In Chapter 3 of The Great Gatsby, how do the drivers of the wrecked automobile react to what happens?

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Ashley Kannan eNotes educator| Certified Educator

Nick's narrative element that conveys how the guests did nothing about the wrecked automobile reflects much that will be developed in the course of the novel.  The drivers and passengers of the wrecked automobile simply stare at it.  They stare at the destruction they wrought.  They do nothing productive about it.  There is no desire to assist in clean up or even recognize that anything is wrong about it.  Owl Eyes simply wants to call up a service station so they can get a new car and move on with their lives.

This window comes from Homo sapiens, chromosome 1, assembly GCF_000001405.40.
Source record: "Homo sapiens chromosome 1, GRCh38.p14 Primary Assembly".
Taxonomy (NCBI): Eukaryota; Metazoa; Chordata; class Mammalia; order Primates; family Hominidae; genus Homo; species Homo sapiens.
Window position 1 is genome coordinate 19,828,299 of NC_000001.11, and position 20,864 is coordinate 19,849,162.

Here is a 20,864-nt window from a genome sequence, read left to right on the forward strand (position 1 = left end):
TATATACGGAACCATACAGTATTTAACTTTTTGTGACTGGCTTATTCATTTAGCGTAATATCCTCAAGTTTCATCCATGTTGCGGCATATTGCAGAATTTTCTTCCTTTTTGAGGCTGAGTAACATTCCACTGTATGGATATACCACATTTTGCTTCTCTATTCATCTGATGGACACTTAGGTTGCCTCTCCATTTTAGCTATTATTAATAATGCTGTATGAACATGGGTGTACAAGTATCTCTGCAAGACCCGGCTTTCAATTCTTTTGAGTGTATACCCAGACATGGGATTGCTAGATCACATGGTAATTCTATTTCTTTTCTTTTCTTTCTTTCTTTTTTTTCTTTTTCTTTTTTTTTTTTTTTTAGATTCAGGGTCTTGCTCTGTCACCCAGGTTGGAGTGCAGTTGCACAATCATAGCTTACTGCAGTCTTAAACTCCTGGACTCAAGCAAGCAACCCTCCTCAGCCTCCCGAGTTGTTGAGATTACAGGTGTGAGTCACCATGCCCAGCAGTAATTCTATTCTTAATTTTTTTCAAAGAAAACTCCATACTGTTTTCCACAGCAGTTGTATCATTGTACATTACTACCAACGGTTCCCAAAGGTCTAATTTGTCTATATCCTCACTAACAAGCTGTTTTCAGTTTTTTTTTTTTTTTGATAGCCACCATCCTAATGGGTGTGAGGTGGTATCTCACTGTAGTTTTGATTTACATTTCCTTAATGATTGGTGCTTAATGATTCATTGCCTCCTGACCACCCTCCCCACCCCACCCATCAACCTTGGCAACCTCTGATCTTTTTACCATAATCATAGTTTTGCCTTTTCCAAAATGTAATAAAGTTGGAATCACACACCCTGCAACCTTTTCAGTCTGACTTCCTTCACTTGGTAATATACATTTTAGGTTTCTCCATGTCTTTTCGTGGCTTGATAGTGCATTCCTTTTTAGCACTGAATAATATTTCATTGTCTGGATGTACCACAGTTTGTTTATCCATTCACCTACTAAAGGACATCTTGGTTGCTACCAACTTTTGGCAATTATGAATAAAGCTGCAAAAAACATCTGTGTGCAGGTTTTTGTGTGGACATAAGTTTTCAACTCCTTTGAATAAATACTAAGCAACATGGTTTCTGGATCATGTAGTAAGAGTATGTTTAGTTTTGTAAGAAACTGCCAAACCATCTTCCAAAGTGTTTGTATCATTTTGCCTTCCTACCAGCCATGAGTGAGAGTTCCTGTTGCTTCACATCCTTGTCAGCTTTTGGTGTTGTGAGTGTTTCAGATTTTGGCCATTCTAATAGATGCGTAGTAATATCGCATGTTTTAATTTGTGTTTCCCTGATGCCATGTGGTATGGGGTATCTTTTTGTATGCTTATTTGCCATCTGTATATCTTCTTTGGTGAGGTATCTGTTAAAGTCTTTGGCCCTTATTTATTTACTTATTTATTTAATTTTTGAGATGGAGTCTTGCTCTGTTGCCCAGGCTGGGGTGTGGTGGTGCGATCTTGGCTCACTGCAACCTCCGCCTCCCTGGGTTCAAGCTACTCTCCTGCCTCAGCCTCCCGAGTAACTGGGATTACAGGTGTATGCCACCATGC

This becomes a key metaphor in the novel.  On one hand, the wealthy class is shown to be nothing but destroyers of others' dreams.  For some person, that automobile represented a dream or a hopeful vision that was destroyed in the hands of the partygoers.  At the same time, this also represents how "the driving society" is essentially on the move, but going nowhere.  Their recklessness and endangerment of everyone else is critical here.  They are hazards on the road to not only themselves but the poor people who happen to be driving at the same time that they are. This will become evident in Myrtle's death.  Their reactions of nonchalance and apathy towards their destructive behavior which they see as "no big deal" makes them even more dangerous.

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The Great Gatsby

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